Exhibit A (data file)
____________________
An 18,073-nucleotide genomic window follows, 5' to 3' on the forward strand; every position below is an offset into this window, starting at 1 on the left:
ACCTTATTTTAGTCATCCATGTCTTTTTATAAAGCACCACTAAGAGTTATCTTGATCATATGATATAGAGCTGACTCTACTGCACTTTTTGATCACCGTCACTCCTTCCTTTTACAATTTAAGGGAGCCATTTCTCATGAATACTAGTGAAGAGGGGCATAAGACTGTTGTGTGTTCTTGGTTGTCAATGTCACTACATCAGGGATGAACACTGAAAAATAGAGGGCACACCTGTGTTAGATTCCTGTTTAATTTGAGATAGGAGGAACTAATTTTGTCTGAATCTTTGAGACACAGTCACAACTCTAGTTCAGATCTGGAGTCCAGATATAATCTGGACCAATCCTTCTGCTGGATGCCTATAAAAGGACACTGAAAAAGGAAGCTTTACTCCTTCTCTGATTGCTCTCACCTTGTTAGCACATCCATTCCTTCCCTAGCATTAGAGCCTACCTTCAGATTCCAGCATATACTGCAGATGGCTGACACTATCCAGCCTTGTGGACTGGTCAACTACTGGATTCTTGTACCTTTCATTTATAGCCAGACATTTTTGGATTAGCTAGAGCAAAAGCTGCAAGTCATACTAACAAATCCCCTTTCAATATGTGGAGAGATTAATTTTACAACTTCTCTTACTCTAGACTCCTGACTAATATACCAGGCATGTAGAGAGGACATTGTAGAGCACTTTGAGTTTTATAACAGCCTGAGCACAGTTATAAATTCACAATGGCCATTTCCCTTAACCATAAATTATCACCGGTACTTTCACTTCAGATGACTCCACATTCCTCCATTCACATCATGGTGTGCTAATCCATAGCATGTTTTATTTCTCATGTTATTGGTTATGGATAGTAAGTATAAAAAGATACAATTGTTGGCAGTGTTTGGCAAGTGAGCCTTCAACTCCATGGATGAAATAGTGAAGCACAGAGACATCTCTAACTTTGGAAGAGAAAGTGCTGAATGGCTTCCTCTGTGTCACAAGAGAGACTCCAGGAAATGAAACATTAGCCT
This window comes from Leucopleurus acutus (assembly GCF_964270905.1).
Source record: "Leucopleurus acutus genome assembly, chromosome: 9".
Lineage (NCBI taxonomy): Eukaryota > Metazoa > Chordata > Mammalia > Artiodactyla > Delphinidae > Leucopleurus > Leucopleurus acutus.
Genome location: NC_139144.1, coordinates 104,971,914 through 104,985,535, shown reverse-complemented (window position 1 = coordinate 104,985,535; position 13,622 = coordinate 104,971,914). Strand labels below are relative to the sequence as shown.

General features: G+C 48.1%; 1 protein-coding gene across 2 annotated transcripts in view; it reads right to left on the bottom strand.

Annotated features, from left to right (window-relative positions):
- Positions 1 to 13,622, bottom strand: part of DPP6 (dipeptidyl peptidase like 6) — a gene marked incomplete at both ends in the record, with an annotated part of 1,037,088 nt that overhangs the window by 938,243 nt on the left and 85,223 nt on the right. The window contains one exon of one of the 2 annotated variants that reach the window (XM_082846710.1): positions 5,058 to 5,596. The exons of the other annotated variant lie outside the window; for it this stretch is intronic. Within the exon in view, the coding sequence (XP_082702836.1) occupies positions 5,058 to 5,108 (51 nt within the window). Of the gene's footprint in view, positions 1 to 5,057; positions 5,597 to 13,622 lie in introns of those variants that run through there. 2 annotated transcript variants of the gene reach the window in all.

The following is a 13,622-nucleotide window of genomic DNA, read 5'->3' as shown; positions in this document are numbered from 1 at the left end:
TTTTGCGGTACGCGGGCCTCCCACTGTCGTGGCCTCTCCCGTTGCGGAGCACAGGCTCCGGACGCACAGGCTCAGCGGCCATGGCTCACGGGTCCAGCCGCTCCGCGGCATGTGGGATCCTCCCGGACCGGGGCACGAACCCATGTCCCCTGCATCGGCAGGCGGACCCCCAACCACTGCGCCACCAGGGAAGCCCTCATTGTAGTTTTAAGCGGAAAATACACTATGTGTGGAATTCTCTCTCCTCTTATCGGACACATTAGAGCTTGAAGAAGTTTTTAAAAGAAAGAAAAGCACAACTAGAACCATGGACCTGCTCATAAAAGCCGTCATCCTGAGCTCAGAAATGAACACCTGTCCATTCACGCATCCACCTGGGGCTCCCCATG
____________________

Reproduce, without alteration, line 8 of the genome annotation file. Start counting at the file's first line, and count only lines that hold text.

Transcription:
Annotated features, from left to right (window-relative positions):